Easy to keep people focused when project is ramping. Have used reward system through “A Better Way” for any good ideas. Problems start when project has peaked and people are starting to leave…..hard to maintain same energy at that stage.

Have you had any stand out items that were picked up from a waste walk?

Not one stand out item, but a lot of good ideas have come from them. Rigging, lifting attachments, covers for orbital weld heads etc.

How do you transfer the learnings between sites and crews?

We have set up a monthly newsletter called “The LEAN Times” which is issued to all staff and copies printed for the guys in the field who are not on company e-mail accounts. Updates of new innovations come in from sites and are shared this way.

Did you find the walks improved the overall Quality output?

Walks did assist with quality improvements, but we also increased focus on the most common punch-list items that were appearing across all sites by producing a QA handbook, listing these and issuing to all employees. This created awareness of the biggest issues at a level in the organisation where it could have the most effect.

Do you use a reward system for ideas?

We have a suggestion box scheme “A Better Way” which was brought in to encourage ideas to be submitted. Any good ideas as a result of waste walks are encouraged to submit a card to this. All suggestions are reviewed and any that would aid efficiencies are introduced and rewarded. This is “win-win” for company and employee as company makes savings/improvements day to day as a result.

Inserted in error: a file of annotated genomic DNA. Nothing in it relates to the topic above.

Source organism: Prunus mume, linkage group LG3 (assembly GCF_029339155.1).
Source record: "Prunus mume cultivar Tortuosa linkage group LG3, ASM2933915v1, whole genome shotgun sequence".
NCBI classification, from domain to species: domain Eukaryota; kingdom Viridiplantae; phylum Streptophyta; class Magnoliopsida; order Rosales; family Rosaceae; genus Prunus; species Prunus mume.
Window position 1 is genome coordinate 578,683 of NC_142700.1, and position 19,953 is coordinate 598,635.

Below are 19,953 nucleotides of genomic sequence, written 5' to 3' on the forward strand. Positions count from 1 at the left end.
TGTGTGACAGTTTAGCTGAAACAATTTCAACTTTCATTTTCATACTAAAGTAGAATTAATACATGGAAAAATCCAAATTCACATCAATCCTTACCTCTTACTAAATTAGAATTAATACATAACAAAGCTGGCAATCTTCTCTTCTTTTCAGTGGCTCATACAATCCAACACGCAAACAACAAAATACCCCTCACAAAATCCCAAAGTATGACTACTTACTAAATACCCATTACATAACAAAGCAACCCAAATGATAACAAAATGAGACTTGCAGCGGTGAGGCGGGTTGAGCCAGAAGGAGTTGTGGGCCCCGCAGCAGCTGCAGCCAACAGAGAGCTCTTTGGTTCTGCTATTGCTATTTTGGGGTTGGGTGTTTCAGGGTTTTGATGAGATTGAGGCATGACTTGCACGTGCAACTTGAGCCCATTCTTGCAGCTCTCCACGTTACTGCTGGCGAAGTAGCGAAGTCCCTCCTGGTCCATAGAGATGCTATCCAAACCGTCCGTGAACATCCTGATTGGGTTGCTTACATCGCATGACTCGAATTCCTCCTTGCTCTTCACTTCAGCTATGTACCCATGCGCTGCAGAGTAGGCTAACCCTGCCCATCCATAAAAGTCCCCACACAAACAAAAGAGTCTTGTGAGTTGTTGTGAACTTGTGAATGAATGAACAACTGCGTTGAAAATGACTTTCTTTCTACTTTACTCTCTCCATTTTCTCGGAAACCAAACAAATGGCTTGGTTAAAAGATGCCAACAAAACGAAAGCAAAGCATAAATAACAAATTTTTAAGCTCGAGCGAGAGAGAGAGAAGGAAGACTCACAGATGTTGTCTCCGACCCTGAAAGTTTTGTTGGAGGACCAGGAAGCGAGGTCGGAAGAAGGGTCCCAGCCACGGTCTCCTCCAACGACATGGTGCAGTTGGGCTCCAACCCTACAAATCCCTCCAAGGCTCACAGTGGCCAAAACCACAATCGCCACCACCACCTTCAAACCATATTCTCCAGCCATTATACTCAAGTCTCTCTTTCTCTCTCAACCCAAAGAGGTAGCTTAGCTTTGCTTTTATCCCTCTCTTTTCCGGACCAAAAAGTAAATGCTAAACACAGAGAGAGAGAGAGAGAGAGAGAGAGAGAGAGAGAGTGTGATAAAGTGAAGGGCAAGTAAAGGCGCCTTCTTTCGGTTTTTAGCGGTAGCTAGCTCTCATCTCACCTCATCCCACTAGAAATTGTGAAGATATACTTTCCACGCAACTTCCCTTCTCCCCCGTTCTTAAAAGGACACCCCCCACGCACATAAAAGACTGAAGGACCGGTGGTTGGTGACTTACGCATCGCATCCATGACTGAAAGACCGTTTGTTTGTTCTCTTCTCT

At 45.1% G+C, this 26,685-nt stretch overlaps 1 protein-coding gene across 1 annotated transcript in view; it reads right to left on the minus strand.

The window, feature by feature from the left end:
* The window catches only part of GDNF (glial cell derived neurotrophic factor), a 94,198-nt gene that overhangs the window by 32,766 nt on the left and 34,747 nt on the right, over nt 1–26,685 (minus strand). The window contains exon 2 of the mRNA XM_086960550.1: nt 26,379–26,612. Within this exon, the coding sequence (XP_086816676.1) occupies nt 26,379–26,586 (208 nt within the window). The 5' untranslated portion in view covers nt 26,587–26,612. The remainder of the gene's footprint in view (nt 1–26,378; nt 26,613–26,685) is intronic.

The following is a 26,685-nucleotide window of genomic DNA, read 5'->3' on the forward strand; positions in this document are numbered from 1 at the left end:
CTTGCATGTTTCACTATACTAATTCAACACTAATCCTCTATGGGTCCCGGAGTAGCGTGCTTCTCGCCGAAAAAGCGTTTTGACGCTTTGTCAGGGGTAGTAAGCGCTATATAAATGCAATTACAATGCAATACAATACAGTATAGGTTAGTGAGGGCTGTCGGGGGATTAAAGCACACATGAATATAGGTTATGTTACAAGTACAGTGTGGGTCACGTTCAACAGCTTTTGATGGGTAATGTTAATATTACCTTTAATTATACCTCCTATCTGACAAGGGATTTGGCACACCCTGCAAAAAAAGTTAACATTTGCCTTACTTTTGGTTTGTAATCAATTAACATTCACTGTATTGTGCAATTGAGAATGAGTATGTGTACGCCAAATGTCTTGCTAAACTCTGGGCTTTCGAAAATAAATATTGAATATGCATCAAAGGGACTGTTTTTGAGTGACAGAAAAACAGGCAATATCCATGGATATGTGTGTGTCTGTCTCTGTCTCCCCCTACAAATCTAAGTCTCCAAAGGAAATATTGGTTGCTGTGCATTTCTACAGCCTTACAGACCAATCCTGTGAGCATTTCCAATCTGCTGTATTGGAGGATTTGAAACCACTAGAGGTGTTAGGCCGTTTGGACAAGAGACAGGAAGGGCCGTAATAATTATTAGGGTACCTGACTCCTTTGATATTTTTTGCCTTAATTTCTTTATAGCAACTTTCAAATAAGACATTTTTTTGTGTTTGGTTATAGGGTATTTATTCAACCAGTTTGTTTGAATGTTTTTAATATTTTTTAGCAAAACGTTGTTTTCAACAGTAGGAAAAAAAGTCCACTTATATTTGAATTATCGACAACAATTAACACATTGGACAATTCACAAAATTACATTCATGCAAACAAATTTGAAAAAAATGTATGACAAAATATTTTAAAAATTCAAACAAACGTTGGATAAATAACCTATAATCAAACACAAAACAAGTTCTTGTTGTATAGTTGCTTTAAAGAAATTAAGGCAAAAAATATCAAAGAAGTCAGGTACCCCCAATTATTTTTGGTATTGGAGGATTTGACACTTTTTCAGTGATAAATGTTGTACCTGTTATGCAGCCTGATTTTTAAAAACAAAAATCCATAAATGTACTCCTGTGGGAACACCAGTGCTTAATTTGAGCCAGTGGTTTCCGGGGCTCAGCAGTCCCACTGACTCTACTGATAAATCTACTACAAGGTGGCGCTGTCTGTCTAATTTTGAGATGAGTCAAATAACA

How difficult is it to convince senior management to engage & how would you sell it to them?

What we have found is that actions and results speak louder than words. Just try it out as a pilot and see what kind of results you get. There are always good “low hanging fruit” at the start, so initial results will be good and will convince management that this can only be a positive thing.

What’s the mix of people typically?

Small groups (normally two or three max.) Critical thing is to have one in each group who does not normally work in the area where the waste walk is being carried out…..gives a “fresh pair of eyes” looking at the tasks

Is this something that requires a lot of training?

No. Mostly this is common sense. Just observe the activity and check against the list of eight wastes to identify if any of these are taking place. If you see any of these, speak to the crew and ask if they were aware of it and have they any thoughts on how the process could be improved

Can you just start?

Yes. As stated above, the best approach is to just try it out as a pilot. Once you get the best approach that suits your company/site, you can roll it out to a wider audience.

Did you ever see any go wrong/badly?

No. It’s a simple process and there’s not much that can go wrong really. Maintaining interest on an ongoing basis is more difficult. Rotating partners and the areas being reviewed is important to keep people interested.